What type of nozzles do you use?

July 1, 2009

Hot temperatures and high humidity swept through much of the state last week. Undoubtedly, many of you were busy applying plant protectants at your facility. A great deal of thought is usually given to product selection, application rate and timing, spray volume, etc., but how much thought is given to the type of nozzles on your sprayer?

Spray nozzles affect the amount of product applied to an area, uniformity, and the potential for drift. Most nozzles operate between 30 and 60 psi and as pressure increases droplet size decreases and the potential for drift is greater. The four nozzle types most commonly used for turf applications are: flat-fan, air-induction, pre-orifice flat-fan, and flood-type nozzles.

Flat-fan (A): These are the most common nozzles used for turf applications and produce a fine to medium droplet. Spray coverage is excellent but drift may be a concern.




Air-induction (B): These nozzles produce a medium to coarse droplet which shatters upon contact with the leaf blade to provide better coverage. The potential for drift is reduced with air-induction nozzles.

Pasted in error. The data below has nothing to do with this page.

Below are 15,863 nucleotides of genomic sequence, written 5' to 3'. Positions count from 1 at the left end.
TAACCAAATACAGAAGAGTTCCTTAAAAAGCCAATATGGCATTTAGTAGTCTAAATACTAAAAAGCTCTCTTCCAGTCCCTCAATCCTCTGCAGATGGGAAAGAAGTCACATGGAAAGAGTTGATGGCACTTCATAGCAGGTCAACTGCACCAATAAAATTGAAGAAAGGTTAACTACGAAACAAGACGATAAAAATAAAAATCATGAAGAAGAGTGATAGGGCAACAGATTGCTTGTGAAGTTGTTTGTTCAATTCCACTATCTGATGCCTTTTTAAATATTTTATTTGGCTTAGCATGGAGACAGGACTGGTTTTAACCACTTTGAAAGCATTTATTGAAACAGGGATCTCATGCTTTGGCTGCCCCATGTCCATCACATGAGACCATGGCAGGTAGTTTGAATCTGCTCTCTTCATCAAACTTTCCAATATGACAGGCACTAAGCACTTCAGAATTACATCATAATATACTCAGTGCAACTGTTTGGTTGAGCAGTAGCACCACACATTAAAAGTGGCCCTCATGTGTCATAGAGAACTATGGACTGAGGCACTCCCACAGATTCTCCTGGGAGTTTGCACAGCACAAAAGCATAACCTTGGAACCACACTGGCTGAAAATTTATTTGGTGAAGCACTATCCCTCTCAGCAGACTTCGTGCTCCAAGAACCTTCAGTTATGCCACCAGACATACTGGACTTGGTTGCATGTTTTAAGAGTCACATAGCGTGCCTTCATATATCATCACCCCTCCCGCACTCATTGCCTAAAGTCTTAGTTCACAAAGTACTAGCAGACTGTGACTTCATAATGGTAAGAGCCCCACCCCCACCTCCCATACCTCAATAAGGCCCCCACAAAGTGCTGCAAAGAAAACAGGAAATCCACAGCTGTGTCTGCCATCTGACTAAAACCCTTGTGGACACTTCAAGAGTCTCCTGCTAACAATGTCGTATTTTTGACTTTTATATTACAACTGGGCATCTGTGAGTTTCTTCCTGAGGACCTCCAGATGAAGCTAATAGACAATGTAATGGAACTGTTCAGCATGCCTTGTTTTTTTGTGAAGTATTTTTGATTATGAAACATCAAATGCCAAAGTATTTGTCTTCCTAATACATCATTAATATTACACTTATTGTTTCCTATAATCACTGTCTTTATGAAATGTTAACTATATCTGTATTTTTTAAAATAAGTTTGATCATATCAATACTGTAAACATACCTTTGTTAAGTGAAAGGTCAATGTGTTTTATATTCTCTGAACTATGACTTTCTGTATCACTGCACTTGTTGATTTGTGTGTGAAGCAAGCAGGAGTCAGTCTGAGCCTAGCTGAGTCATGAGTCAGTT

Pre-orifice flat-fan (C): These nozzles reduce pressure internally and produce a larger droplet than the traditional flat-fan nozzles. As a result, the potential for drift is greatly reduced.



Flood-type nozzles (D & E): These nozzles produce extremely coarse droplets and drift is greatly reduced. These nozzles are great for applying products that must reach the soil but are not recommended if good coverage of the leaf blade is required.


Critical factors to consider when selecting nozzles are droplet size, chemical mode of action, and the location of the targeted pathogen. Contact mode of action products require thorough coverage of the leaf blade in order to be effective. These types of products should be applied through a nozzle which produces a fine to medium droplet size. In contrast, products that target a pest in the soil can be applied through nozzles which produce much coarser droplets.

The goal when selecting nozzles should be to achieve good coverage while minimizing drift. Products generally fail to provide adequate control when spray volumes are too low and droplet size is too coarse to provide adequate coverage. Research has shown that air-induction nozzles provide equivalent control compared to flat-fan nozzles while reducing the potential for drift.

More detailed information about nozzle selection may be viewed at: http://www.turf.uconn.edu/pdf/research/kaminski/gcm_74_83.pdf

Marcus Jones

Graduate Research Assistant